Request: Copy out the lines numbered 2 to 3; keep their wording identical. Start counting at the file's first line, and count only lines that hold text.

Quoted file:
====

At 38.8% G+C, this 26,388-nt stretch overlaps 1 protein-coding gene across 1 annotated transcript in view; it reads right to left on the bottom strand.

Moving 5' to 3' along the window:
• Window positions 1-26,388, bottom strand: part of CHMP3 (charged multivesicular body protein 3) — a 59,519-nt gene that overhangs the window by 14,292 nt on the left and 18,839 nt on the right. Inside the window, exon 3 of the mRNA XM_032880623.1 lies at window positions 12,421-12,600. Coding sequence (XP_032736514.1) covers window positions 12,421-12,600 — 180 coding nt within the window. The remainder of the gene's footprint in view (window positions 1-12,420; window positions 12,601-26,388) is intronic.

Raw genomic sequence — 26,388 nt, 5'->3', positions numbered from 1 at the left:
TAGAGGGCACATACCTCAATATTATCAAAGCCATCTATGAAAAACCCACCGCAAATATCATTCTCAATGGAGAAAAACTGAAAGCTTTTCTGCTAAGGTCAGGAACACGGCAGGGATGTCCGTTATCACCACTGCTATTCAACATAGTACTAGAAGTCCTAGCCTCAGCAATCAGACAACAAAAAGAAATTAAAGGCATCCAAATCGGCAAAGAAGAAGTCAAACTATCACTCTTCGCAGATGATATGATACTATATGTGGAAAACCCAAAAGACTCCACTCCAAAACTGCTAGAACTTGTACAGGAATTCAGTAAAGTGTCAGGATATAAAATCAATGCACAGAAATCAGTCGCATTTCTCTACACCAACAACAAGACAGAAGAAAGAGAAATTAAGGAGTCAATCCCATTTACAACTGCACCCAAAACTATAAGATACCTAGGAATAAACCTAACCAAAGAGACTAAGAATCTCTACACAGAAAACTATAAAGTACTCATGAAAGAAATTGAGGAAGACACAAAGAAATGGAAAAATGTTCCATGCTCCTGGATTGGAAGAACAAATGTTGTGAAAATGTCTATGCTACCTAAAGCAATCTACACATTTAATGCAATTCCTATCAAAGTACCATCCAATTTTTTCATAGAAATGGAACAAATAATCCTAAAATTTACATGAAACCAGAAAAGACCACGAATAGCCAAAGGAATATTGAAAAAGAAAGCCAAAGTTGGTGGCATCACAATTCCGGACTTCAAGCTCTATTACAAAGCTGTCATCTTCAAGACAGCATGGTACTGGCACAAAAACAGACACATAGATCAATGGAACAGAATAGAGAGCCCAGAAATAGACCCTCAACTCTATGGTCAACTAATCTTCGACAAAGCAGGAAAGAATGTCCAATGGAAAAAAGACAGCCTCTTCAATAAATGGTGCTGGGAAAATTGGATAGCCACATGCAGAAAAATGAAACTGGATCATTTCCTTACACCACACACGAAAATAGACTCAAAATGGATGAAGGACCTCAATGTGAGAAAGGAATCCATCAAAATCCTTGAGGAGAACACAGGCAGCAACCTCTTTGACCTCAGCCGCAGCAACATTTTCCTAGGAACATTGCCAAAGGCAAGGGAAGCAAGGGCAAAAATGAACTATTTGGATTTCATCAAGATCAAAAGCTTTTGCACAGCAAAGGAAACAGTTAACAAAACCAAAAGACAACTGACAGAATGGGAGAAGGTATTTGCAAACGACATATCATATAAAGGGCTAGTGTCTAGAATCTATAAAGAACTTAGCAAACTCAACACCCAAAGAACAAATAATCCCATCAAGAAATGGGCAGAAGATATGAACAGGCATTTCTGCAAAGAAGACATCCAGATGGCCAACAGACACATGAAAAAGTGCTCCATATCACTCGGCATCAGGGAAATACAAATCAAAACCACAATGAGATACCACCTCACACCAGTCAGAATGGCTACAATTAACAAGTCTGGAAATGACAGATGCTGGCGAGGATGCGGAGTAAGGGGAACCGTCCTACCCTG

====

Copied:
Moving 5' to 3' along the window:
• Window positions 1-26,388, bottom strand: part of CHMP3 (charged multivesicular body protein 3) — a 59,519-nt gene that overhangs the window by 14,292 nt on the left and 18,839 nt on the right. Inside the window, exon 3 of the mRNA XM_032880623.1 lies at window positions 12,421-12,600. Coding sequence (XP_032736514.1) covers window positions 12,421-12,600 — 180 coding nt within the window. The remainder of the gene's footprint in view (window positions 1-12,420; window positions 12,601-26,388) is intronic.